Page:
The US and the EU have accused Ortega — along with his wife and Vice President Rosario Murillo — of human rights abuses and undermining democracy and the rule of law.
In a coordinated move designed to put pressure on the Ortega-Murillo regime on what was meant to be a day of celebrations, the US and EU added several high profile officials, including the defense minister, to their growing lists of sanctioned individuals.
The US Treasury announced new sanctions against six Nicaraguan officials over accusations of state acts of violence, disinformation and targeting of independent media. Those targeted include the Defense Minister Rosa Adelina Barahona De Rivas and Military Chief of Staff Bayardo Ramon Rodriguez Ruiz.
Separately, the US Department of State announced it was taking steps to impose visa restrictions on 116 individuals, including mayors, prosecutors, university administrators, as well as police, prison, and military officials.
“The Ortega-Murillo regime continues its subjugation of democracy through effectuating sham elections, silencing peaceful opposition, and holding hundreds of people as political prisoners,” Brian E. Nelson, Under Secretary for Terrorism and Financial Intelligence, said in a statement.
“The United States and our partners are sending a clear message to President Ortega, Vice President Murillo, and their inner circle that we continue to stand with the Nicaraguan people in their calls for the immediate release of these political prisoners and a return to democracy,” Nelson said.
Meanwhile, the European Council added seven more people, including members of Ortega’s family, to its own list of sanctioned Nicaraguan officials.
“Those targeted are responsible for serious human rights violations, including repression of civil society, supporting the fraudulent presidential and parliamentary elections and undermining democracy and the rule of law,” the European Council said in a statement announcing the sanctions — which now target total of 21 individuals.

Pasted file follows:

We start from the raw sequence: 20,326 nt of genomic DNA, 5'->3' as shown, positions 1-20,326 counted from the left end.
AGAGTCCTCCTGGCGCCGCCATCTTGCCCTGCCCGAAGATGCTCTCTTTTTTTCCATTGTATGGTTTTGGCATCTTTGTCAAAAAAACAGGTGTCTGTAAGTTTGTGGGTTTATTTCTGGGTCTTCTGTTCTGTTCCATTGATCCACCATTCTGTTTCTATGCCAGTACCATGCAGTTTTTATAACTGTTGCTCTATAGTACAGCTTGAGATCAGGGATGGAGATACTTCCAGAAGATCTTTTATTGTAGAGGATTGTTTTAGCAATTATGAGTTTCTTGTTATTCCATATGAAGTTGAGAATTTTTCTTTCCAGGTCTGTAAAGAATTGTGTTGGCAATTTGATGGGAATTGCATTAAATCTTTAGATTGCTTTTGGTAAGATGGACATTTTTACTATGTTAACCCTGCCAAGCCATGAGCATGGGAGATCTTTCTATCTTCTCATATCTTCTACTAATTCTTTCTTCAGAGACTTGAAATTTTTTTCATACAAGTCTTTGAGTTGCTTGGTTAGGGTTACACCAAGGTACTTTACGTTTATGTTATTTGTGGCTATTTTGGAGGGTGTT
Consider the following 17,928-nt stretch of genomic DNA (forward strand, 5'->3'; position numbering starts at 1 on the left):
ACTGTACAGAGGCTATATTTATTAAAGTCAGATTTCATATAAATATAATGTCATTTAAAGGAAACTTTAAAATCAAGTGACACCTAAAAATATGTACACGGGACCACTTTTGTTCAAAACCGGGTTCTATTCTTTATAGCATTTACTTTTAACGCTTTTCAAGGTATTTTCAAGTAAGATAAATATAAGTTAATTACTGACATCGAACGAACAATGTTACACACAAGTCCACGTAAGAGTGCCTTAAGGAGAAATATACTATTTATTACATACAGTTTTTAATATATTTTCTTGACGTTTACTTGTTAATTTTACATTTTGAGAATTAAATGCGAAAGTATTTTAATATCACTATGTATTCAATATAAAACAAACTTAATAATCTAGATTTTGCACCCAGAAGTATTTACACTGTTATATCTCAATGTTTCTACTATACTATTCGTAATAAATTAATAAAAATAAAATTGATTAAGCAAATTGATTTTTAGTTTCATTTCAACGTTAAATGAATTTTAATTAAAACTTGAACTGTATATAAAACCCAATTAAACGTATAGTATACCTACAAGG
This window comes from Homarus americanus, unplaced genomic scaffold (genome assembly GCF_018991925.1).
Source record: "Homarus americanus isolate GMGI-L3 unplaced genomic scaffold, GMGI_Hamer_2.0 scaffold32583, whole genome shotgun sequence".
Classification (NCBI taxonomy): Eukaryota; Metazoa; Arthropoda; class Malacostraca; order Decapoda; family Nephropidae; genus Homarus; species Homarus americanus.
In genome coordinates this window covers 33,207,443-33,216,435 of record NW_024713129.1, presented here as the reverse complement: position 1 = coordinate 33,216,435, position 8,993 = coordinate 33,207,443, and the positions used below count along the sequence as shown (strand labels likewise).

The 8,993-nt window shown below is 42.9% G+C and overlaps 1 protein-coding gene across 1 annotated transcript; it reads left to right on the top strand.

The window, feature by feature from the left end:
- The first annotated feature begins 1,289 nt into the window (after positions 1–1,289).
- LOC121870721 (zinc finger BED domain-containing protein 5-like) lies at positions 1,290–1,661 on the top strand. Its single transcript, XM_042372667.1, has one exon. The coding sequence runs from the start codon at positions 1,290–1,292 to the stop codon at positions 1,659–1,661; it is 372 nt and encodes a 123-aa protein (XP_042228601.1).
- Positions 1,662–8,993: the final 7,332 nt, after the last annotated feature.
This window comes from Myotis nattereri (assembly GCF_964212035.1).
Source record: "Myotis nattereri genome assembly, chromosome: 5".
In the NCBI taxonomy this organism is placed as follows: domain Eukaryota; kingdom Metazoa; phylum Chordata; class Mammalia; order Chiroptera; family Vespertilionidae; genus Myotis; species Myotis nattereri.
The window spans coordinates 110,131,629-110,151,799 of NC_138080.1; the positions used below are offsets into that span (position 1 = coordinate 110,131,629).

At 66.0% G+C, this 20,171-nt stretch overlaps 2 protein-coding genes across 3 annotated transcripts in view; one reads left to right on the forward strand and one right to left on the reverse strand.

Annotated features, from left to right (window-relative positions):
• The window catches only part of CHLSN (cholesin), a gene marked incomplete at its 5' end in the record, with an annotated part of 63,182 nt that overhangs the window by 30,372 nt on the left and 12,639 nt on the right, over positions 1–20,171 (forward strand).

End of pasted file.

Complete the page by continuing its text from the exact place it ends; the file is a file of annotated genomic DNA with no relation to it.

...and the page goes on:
The EU has also added three entities — the National Police of Nicaragua, the Supreme Electoral Council and the company overseeing telecommunications and postal services — to the list.
Ortega claimed a landslide victory in November election after a months-long government crackdown on his potential political rivals. One by one, the Ortega regime locked away any credible opposition, paving the way for the elections.
At least half a dozen likely presidential contenders had been detained ahead of the vote, clearing Ortega’s path to another five years in office. Though five other presidential candidates were listed on the final ballot, none were seen as strong challengers.
Ortega came to power as part of the Sandinista rebels who overthrew the Somoza dynasty in 1979, and fought against the US-backed Contras during the 1980s. First elected in 1985, he has since demolished Nicaragua’s presidential term limits, allowing him to run over and over again.
Increasingly, however, Ortega has retreated from the public eye, with weeks and even months passing between appearances. His wife, Rosario Murillo, is now the recognized face and voice of the administration, with an idiosyncratic daily radio broadcast.
Over the years, the pair have inexorably consolidated power, appointing loyalists to top government roles and exerting an increasingly tight grip on the country’s social and political spheres.
CNN’s Caitlin Hu and Natalie Gallón contributed reporting.